The Palm Beach County School Board wrestled with an amended proposal mandated by the Florida Department of Education in a special meeting Wednesday, Aug. 12 that will give parents more control over when their children physically return to school buildings.
This most recent change does not alter the fact that the school year will begin Monday, Aug. 31 with distance learning, returning to in-school learning when it is deemed safe. However, instead of a phased return by grade level, all grade levels will be allowed to return once campuses re-open, based on parent choice.
Palm Beach County is one of three Florida counties, along with Broward and Miami-Dade, that are under a state-imposed Phase 1 re-opening, which requires the closing of certain businesses and other operations until it is deemed safe. Until Palm Beach County moves into Phase 2, all students will remain on distance learning.
After hearing about an hour of telephone messages mostly from parents concerned about their children returning to physical classrooms before the pandemic slows, School Board Member Sharon Brill said that much of the parents’ angst was due to uncertainty regarding health protocols once students return to in-person learning. She encouraged them to sit in on the school board’s Wednesday, Aug. 19 meeting, where more details will be discussed about students physically returning to school.
Superintendent Dr. Donald Fennoy said the amended plan recommends starting the school year with distance learning for all students and returning to brick-and-mortar, in-person learning when county health conditions permit, based on parents’ choice.
Deputy Superintendent Keith Oswald said the purpose of the meeting was to review changes received from the Florida Department of Education regarding the Palm Beach County School District’s re-opening plan.
“Just recently, we did receive some specific feedback that requires us and the board to take on regarding a return to brick-and-mortar,” Oswald said. “In addition, we’ll talk about and provide more detail on the roadmap to physical re-opening, and upon approval by the school board, we’ll submit the plan back to the Department of Education.”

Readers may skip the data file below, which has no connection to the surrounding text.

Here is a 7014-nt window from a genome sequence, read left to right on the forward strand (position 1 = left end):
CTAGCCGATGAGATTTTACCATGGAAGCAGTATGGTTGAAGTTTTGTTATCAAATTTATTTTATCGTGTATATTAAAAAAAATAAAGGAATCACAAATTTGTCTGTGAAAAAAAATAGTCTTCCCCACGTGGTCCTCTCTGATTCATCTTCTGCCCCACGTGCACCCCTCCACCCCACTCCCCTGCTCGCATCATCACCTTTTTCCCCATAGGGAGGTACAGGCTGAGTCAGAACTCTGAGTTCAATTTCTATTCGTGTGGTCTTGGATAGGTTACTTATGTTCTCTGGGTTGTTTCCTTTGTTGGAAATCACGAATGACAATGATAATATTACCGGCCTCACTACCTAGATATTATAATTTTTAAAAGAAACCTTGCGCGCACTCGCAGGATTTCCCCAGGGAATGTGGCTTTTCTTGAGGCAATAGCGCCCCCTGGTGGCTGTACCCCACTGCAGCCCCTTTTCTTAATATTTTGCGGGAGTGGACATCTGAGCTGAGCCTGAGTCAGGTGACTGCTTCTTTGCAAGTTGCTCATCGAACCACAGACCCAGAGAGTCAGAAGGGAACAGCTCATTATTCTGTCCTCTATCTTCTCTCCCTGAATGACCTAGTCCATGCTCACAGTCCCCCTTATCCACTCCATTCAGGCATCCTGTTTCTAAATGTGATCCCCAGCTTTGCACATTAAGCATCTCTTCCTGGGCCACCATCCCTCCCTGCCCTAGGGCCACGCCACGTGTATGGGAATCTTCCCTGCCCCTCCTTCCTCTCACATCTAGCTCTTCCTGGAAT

On July 15, the school district submitted a plan to the state recommending distance learning at the start of the school year. He noted that the school district is providing wi-fi connections to families that do not have access to the internet.
“Our principals are working hard in their communities to make sure that all happens,” Oswald said.
What was not approved by the DOE was the school district’s recommendation for a “dimmer switch” or staggered learning approach to re-opening, based on grade level and on the individual student’s needs.
“When we do enter into Phase 2, that opportunity has to be available to all of our students,” Oswald said. “Based on that feedback, all other aspects of the plan that was approved on July 15 remains intact. However, what has been removed is this staging for our families.”
Fennoy emphasized that families would still have a choice.
“We’re not requiring everyone to come back to school at the beginning. It is a choice, and there are other pieces associated with this in terms of our finances and our ability to maintain some of our federal and state statutes that will now be fixed by allowing our families a choice,” he said.
The state does have the ability to withhold state and federal funds needed by the school district to operate if the DOE does not sign off on the final re-opening plan.
School Board Member Dr. Debra Robinson said she was unhappy that the school board did not have the final say in what she considered local decisions.
School Board Member Erica Whitfield made a motion to approve the amended plan, which carried 6-1 with Robinson opposed.